Many cancer patients may have undiagnosed hepatitis infections

In a new study, researchers found hepatitis B and C and HIV infection prevalence in cancer patients show an alarmingly high rate of undiagnosed acute and chronic hepatitis B and C.

Hepatitis B and C are serious but treatable viral infections that cancer patients should know they have—because these viruses can cause life-threatening complications when certain cancer treatments are used.

A team from SWOG Cancer Research Network, part of the National Institutes of Health, conducted the study.

The SWOG team found that a substantial portion of newly diagnosed cancer patients with hepatitis B or C were unaware of their viral infection.

Many had no identifiable risk factors for these infections, such as injection drug use.

The findings suggest that universal screening for hepatitis B or C may be warranted in community cancer clinics—a move that would allow physicians to help patients avoid liver failure, kidney disease, or other complications from hepatitis.

Universal testing would also help care teams make more informed choices about cancer treatments, including avoiding those that may cause hepatitis viruses to reactivate and spread—making cancer patients even sicker.

There is some evidence that anti-CD20 therapies, such as the drug rituximab, as well as hematopoietic cell transplantation, both treatments for lymphomas and leukemias, can cause some infection-causing viruses to reactivate and multiply.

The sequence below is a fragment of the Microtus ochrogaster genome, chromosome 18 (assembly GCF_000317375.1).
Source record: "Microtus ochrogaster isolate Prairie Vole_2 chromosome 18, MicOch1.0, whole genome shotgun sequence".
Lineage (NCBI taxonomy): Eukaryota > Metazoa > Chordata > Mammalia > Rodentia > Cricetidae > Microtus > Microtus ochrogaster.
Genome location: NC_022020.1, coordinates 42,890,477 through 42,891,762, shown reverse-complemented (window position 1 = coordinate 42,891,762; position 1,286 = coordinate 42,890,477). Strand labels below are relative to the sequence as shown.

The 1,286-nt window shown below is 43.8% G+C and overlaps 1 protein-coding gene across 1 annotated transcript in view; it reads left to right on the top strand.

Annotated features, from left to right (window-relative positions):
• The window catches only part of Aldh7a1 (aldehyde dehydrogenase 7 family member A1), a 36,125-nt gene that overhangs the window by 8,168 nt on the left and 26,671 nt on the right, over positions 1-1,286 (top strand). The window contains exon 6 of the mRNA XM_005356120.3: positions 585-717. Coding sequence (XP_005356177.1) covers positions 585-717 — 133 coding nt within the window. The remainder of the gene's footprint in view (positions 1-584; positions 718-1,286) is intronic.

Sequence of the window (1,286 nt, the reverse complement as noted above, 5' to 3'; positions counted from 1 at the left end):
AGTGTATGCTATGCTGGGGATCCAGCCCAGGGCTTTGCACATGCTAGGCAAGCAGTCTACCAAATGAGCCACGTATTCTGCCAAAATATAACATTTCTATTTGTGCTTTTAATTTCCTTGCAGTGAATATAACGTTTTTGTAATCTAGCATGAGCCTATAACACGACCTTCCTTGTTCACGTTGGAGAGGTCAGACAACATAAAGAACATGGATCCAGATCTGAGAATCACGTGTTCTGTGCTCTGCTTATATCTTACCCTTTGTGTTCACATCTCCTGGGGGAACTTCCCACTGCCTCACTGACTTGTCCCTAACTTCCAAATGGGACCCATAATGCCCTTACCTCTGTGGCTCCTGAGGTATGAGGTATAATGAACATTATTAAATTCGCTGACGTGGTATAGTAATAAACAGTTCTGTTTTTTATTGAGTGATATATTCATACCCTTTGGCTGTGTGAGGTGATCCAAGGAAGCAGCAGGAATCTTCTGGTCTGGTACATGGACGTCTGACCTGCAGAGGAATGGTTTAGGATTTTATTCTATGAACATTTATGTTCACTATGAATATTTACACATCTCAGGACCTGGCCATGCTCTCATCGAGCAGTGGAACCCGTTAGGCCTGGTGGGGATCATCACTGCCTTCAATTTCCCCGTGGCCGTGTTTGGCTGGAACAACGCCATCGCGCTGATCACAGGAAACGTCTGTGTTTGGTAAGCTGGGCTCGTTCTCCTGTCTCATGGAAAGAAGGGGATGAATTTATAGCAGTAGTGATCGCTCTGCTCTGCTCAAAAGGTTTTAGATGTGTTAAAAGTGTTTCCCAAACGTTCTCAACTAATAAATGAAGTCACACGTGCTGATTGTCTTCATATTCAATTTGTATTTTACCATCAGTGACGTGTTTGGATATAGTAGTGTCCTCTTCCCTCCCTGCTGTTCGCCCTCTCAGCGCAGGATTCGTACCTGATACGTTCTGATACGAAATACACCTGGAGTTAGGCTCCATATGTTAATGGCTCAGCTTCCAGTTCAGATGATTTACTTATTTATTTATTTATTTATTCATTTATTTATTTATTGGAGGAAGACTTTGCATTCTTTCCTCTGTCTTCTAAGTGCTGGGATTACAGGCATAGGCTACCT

The SWOG study, known as S1204, is notable for its large size and its diverse patient sample.

Between 2013 and 2017, 3,051 patients were enrolled and received a simple blood test checking for the presence of the HIV virus, as well as the presence of the hepatitis B virus and the hepatitis C virus.

Patients lived in both rural and urban areas and were treated at 18 different academic and community hospitals across the county, from Montana to Massachusetts.

The median age was 60.6 years, and 60 percent of participants were female. Minority enrollment was high; Of total patients enrolled, 18 percent were Latino and 18 percent were African-American.

The most common types of cancer study participants were being treated for included breast, blood, bone marrow, colorectal, and lung.

S1204 is also notable for its results. Despite varying oncology practice guidelines on viral screening for cancer patients, there is very little evidence to base those guidelines on.

The team sought to inform the debate over universal screenings in the cancer community by understanding how prevalent HIV and hepatitis are among newly diagnosed patients.

Here’s what they found:

6.5 percent of patients had past hepatitis B, 0.6 percent had chronic hepatitis B, 2.4 percent had hepatitis C, and 1.1 percent had HIV—infection rates similar to those found in the general U.S. population.

Importantly, a substantial proportion of patients with past (87.3 percent) and chronic (42.1 percent) hepatitis B infections were undiagnosed prior to the study screening, as well as a large proportion of people with hepatitis C infections (31 percent).

No evidence of large numbers of undiagnosed HIV infections, although 5.9 percent of people with HIV were newly diagnosed through the study.

Many patients had no risk factors for their viral infections—27.4 percent for past hepatitis B, 21.1 percent of patients with chronic hepatitis B, 32.4 percent with hepatitis C and 20.6 percent with HIV.

While the results don’t suggest that universal HIV screening is necessary for cancer patients, they do provide new evidence to inform a discussion in the oncology community about whether we should require hepatitis screenings.

From a public health perspective, chronic hepatitis B and hepatitis C are a significant challenge, since these infections affect millions of Americans, including many patients with cancer.

Testing cancer patients for these diseases could catch a lot of undiagnosed cases and help modify their cancer care to improve outcomes.

The finding appear in JAMA Oncology.

Copyright © 2019 Knowridge Science Report. All rights reserved.

Source: JAMA Oncology.